“Home has been…” Orla Guerin, the BBC News Correspondent trails off. Where to begin? Over her 23-year career at the BBC, the Dubliner has called many places home: Moscow, Los Angeles, Rome, Jerusalem, Johannesburg, Islamabad and most recently Cairo.
Now 51 she’s wondering if that sort of rootlessness will eventually get tiresome. “It’s part of this life, and that would not suit everyone,” she reflects. “There’s probably a limit to the number of times that you can do it or that you should do it. That said, I keep doing it…”
The Middle East has been Guerin’s home for years, and is an area that she keeps returning to. When she first applied for a job in the region in the 1990s, she worried to a friend that the peace in the area meant that it may not be the right time for an ambitious journalist to relocate. “I remember him saying, ‘Well Orla, it’s been a story for 2000 years. I imagine there’s a bit more mileage.” And shortly after she arrived in the region, the Second Intifada erupted. “I did then end up in a situation of covering conflict and indeed living in it more or less every single day.”
Although her career has been defined by high intensity reports from war-torn regions of the world, that was never Guerin's intention. “I didn’t set out to get shot at,” she shrugs. “I would never consider myself a war correspondent and I never have. That’s not the way I would refer to myself.“
Instead, she sees herself – or rather the team she is a part of - as a finding the human focus of major stories. “I think it helps people to connect and to watch,” she believes. She quotes journalist and author Martha Gellhorn who said, “War happens to people one by one.”
“That’s something that I do think about a lot when I go somewhere,” Guerin reflects. It’s a quote she repeats a few days later at the RTS Television Journalism Awards where she picked up the Television Journalist of the Year Award. It’s important, she maintains, to put a human face on the statistics and the inconceivably large-scale tragedies and disasters that she covers.
She recalls being in Gaza, covering the bombing night after night, when a ceasefire meant that locals could return to their houses for the first time. She accompanied a man who, although his family had survived, his house had been entirely destroyed. “He told a really beautiful and memorable story about how this house wasn’t just a building. It was the setting for this great love story between himself and his wife. It was where they were introduced, where they met, where they married, and where she came to live with his extended family. As he said, where they had all their dreams.”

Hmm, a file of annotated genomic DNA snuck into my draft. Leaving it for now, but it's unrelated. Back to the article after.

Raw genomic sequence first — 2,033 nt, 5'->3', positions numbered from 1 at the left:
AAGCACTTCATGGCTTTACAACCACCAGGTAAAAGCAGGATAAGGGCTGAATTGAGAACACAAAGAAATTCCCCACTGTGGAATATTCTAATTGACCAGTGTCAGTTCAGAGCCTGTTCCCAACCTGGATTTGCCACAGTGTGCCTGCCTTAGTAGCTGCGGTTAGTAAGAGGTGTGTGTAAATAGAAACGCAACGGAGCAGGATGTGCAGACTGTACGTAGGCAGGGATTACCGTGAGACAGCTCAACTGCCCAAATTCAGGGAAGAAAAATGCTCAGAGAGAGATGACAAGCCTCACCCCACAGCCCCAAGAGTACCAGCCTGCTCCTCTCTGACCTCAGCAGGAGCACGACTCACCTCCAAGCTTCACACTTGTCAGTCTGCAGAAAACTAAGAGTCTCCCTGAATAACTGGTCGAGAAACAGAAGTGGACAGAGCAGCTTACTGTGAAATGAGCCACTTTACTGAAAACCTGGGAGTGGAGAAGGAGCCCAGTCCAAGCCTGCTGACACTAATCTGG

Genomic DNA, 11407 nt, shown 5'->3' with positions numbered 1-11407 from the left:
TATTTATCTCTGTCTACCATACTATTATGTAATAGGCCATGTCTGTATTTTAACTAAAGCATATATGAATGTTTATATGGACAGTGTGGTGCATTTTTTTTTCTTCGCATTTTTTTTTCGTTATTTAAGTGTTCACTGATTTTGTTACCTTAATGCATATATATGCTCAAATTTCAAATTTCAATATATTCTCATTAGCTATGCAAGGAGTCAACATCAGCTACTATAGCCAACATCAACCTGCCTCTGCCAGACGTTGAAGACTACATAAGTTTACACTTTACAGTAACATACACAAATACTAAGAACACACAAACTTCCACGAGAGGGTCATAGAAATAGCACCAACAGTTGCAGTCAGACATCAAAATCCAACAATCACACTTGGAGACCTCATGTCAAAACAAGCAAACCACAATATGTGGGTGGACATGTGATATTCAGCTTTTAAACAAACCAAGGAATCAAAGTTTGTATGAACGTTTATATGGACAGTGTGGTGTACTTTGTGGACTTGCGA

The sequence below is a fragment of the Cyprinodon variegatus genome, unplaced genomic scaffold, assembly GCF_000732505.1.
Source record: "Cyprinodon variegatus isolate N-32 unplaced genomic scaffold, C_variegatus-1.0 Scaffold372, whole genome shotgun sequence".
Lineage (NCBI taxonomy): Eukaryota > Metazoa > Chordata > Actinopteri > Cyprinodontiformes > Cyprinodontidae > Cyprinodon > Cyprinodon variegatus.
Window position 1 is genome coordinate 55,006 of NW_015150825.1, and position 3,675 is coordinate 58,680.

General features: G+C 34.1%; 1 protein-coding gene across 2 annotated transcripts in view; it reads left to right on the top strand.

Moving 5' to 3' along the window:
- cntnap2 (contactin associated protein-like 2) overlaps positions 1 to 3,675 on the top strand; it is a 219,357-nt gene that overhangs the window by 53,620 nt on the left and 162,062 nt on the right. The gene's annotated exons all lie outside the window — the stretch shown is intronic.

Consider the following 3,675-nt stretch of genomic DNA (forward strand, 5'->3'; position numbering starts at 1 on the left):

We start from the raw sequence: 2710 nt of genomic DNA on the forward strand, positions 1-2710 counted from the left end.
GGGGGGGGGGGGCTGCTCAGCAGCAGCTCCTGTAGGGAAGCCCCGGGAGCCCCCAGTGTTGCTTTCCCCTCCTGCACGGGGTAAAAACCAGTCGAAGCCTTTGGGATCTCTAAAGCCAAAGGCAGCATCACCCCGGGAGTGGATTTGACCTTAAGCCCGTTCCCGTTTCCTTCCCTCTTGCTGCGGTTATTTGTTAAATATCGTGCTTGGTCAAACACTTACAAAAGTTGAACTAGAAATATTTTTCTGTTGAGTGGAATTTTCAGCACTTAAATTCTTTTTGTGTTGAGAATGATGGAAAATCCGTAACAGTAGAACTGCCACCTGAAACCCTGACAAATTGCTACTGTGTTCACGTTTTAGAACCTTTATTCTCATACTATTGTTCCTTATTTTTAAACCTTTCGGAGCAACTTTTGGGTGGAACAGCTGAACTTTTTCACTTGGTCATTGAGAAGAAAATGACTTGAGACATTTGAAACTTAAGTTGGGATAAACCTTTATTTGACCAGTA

“That story connected with very many people in a way that the story of another day or bombardment of Gaza is not going to.”
Showing the humanity in difficult and dangerous places around the world is a keystone of TV news. That, she believes, is why Saudi Arabia has managed to keep the massive humanitarian disaster in Yemen relatively low down the news agenda. The situation in Yemen is among the worst around the globe. Over two million Yemenis have been displaced and the largest cholera epidemic anywhere in the world is sweeping the nation. However news crews simply cannot gain access to the country in order to report it. Guerin and her team eventually managed by sneaking in on a cattle ship after the Saudis grounded a number of UN humanitarian aid flights in an effort to stop the BBC crew accessing the country.
It demonstrates one of the moral complexities of TV news: while the editorial strength of the situation in Yemen is not in doubt, Guerin says, "it’s easier to push something onto a bulletin when you have a very, very strong selection of pictures.”
That is the lesson that Guerin has learned over the course of her life on camera: “it is first, last and always about the pictures. […] One of the things I enjoy most is sitting down at the end of a long day and seeing the pictures and thinking ‘Wow! That’s the shot that says everything.”